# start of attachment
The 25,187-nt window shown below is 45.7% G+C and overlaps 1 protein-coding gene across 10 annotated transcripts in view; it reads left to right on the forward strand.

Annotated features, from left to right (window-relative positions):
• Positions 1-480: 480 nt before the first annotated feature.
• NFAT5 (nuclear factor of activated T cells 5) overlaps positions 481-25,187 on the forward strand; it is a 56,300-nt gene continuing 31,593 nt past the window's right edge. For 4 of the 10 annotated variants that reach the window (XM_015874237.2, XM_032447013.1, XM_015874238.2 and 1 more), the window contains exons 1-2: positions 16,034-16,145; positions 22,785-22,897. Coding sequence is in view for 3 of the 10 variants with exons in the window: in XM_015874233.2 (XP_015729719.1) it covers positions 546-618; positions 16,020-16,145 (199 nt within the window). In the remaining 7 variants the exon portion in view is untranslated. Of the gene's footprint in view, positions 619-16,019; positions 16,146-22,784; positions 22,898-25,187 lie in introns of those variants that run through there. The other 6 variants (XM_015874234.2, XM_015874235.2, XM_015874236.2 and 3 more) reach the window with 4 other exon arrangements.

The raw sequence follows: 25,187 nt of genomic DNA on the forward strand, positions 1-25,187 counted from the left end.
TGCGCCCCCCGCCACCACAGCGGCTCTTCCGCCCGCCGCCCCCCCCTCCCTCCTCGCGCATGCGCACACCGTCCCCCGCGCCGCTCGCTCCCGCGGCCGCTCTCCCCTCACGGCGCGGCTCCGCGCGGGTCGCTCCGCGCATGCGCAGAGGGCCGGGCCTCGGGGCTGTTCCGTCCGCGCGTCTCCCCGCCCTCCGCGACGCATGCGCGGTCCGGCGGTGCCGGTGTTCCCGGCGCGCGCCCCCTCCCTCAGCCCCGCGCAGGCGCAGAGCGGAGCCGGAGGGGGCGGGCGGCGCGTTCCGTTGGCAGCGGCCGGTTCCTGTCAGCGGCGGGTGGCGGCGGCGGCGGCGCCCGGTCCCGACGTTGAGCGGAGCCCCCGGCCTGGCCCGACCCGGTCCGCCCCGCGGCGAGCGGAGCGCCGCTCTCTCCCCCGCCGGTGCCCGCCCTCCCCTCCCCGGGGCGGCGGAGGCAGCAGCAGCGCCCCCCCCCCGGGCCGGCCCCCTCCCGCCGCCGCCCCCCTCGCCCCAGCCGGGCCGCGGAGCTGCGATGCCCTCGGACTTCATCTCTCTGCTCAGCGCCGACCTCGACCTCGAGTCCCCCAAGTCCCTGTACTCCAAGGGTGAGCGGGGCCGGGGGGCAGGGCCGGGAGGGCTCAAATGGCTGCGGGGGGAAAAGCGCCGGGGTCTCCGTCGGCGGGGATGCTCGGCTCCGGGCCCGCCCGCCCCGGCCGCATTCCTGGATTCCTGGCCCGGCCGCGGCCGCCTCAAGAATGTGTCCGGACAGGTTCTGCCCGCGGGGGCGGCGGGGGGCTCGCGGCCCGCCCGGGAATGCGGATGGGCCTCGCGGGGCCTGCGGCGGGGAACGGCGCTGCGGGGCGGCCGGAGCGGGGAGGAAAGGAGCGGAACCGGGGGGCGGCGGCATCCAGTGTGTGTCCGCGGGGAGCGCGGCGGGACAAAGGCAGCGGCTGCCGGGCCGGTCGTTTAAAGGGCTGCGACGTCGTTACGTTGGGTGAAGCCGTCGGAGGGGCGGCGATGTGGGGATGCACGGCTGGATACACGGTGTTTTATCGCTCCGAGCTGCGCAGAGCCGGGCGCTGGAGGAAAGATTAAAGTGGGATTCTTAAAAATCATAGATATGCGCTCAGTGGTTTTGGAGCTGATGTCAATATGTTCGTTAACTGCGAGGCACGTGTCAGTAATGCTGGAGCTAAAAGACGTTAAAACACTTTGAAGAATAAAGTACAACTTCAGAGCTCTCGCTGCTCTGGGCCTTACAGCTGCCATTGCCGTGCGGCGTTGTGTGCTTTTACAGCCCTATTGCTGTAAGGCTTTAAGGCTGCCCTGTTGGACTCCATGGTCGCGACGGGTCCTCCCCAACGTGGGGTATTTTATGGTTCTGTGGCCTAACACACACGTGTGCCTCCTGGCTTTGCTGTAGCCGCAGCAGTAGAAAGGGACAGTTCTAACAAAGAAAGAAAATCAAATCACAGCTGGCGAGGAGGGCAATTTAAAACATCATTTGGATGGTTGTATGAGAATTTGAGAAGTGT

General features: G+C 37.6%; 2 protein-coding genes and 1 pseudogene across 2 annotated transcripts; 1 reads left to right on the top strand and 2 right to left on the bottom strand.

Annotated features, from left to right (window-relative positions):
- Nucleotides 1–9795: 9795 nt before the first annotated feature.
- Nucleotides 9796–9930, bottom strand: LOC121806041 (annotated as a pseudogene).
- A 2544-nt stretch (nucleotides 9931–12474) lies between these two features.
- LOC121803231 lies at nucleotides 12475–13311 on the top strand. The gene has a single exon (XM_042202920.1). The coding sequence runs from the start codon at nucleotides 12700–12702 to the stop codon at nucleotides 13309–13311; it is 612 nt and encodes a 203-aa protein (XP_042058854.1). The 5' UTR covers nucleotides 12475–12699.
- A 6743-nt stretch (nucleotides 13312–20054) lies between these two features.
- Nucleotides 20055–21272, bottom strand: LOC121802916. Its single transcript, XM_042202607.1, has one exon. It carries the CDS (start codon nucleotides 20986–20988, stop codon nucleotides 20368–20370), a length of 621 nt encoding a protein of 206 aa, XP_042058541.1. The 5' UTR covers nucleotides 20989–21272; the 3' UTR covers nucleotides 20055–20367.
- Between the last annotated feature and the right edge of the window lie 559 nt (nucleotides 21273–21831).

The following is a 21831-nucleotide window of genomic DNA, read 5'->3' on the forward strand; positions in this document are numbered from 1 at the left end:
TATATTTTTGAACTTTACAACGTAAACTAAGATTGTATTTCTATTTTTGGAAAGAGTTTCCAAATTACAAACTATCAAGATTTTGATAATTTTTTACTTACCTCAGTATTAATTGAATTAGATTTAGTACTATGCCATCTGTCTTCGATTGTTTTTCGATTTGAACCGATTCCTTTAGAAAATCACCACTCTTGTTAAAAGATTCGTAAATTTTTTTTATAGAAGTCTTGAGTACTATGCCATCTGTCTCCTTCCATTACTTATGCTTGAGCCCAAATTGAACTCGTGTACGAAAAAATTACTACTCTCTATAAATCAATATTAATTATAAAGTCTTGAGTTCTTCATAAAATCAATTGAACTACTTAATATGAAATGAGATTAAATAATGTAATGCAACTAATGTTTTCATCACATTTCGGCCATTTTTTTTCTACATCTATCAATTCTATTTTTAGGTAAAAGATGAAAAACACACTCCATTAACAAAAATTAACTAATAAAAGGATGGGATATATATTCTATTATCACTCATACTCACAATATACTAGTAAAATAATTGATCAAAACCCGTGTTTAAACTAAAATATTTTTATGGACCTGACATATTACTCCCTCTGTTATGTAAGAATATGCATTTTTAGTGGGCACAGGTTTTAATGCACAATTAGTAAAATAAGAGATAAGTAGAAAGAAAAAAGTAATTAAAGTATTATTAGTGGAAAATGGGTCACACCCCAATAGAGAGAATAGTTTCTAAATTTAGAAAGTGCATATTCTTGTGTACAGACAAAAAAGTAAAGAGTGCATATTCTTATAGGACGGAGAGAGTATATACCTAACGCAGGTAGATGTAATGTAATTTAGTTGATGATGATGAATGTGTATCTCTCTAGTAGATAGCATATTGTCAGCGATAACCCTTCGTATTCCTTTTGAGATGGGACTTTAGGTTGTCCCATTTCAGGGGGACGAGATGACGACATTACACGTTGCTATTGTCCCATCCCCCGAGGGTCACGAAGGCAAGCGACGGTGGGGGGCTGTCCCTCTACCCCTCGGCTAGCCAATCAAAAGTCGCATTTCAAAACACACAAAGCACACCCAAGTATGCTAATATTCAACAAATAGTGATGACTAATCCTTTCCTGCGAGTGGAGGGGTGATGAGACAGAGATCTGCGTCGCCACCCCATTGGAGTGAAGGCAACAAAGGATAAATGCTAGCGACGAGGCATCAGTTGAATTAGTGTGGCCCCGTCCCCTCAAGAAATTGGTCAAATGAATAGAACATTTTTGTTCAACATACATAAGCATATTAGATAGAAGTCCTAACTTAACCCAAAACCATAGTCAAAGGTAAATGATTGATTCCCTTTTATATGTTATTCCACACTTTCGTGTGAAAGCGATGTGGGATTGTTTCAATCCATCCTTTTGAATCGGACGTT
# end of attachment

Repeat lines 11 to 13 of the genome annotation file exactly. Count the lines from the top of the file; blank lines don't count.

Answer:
- A 2544-nt stretch (nucleotides 9931–12474) lies between these two features.
- LOC121803231 lies at nucleotides 12475–13311 on the top strand. The gene has a single exon (XM_042202920.1). The coding sequence runs from the start codon at nucleotides 12700–12702 to the stop codon at nucleotides 13309–13311; it is 612 nt and encodes a 203-aa protein (XP_042058854.1). The 5' UTR covers nucleotides 12475–12699.
- A 6743-nt stretch (nucleotides 13312–20054) lies between these two features.